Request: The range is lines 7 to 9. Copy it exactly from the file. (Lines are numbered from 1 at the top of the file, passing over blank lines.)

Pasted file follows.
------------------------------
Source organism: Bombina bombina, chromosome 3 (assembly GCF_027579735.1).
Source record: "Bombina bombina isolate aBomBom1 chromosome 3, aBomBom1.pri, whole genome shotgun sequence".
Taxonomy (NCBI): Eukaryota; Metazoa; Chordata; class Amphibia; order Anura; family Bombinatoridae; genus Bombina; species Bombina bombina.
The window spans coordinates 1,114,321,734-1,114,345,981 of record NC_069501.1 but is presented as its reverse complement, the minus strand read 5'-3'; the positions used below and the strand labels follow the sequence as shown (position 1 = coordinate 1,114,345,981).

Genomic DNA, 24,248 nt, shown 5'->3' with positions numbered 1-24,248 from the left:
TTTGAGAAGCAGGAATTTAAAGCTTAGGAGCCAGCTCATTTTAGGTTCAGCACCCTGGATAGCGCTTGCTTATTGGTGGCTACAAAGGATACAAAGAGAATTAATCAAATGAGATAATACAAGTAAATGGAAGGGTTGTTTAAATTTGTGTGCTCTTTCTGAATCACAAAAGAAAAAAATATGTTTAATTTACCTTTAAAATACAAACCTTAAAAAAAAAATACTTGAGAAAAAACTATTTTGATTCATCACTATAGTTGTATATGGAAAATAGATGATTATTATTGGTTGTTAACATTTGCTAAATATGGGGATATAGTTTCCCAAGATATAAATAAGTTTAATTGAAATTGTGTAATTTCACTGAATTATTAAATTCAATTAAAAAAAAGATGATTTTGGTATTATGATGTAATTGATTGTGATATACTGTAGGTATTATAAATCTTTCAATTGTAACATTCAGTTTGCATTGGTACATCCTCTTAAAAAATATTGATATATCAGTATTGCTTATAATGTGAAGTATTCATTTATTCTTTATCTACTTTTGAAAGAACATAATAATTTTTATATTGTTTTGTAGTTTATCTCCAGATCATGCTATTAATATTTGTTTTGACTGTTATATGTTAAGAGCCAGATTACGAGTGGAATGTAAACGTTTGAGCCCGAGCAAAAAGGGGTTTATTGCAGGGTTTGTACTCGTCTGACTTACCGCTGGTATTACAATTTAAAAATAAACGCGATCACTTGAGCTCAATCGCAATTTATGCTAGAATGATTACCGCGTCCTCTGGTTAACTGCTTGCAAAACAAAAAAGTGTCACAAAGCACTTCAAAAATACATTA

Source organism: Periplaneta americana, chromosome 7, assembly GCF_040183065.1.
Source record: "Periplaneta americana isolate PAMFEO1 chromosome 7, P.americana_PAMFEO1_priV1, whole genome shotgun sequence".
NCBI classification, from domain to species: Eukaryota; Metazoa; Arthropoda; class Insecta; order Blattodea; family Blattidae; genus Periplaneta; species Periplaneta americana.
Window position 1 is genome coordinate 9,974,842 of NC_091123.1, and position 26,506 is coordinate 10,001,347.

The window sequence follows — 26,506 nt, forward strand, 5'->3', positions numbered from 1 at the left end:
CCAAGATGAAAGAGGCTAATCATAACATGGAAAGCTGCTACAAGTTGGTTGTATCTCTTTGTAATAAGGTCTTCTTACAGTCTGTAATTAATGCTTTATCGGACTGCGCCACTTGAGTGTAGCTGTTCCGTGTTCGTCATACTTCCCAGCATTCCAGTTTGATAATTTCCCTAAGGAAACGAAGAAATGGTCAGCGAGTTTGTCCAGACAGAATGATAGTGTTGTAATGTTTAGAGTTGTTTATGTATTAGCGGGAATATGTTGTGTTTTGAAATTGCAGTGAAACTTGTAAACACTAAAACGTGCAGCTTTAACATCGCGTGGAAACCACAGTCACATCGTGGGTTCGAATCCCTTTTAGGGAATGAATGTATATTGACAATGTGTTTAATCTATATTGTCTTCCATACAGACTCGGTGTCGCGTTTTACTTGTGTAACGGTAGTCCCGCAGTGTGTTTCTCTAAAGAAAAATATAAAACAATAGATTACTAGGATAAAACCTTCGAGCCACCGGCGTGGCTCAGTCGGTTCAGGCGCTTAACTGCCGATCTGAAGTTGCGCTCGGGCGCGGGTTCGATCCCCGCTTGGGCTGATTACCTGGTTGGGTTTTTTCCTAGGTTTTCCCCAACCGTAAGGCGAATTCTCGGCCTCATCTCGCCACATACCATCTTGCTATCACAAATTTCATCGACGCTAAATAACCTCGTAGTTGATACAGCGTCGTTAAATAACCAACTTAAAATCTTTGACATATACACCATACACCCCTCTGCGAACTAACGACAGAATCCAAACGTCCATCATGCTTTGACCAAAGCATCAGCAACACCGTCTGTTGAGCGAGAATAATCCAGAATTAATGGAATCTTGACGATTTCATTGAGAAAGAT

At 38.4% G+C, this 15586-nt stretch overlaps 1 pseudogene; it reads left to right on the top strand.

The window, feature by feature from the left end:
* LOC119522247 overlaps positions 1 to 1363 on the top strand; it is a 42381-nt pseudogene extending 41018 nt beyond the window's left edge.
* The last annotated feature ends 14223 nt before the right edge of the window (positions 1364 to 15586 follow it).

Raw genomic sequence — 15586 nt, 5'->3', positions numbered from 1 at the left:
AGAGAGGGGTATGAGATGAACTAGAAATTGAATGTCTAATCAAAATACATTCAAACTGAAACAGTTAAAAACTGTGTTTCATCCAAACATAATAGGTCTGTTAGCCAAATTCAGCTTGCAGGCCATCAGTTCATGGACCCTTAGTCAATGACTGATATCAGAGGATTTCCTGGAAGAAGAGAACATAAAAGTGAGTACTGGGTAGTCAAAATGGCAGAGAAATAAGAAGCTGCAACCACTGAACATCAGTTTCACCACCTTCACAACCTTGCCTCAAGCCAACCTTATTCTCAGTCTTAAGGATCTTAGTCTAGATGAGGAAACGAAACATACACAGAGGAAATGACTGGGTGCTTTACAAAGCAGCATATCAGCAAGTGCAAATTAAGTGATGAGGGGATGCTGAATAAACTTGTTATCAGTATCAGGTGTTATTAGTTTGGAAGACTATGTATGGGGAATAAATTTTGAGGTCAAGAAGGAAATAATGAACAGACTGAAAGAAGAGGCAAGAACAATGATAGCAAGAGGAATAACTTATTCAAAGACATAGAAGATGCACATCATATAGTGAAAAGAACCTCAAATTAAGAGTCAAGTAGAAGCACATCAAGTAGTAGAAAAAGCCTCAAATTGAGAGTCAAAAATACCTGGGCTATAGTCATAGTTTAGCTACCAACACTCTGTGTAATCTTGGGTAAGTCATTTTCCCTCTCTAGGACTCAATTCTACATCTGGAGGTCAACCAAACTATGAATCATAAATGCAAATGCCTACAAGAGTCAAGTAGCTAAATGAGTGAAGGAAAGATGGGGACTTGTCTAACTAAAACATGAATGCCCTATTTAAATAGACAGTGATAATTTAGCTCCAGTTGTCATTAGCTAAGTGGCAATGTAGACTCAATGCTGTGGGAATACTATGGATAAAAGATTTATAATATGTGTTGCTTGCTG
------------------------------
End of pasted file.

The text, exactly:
Source organism: Periplaneta americana, chromosome 7, assembly GCF_040183065.1.
Source record: "Periplaneta americana isolate PAMFEO1 chromosome 7, P.americana_PAMFEO1_priV1, whole genome shotgun sequence".
NCBI classification, from domain to species: Eukaryota; Metazoa; Arthropoda; class Insecta; order Blattodea; family Blattidae; genus Periplaneta; species Periplaneta americana.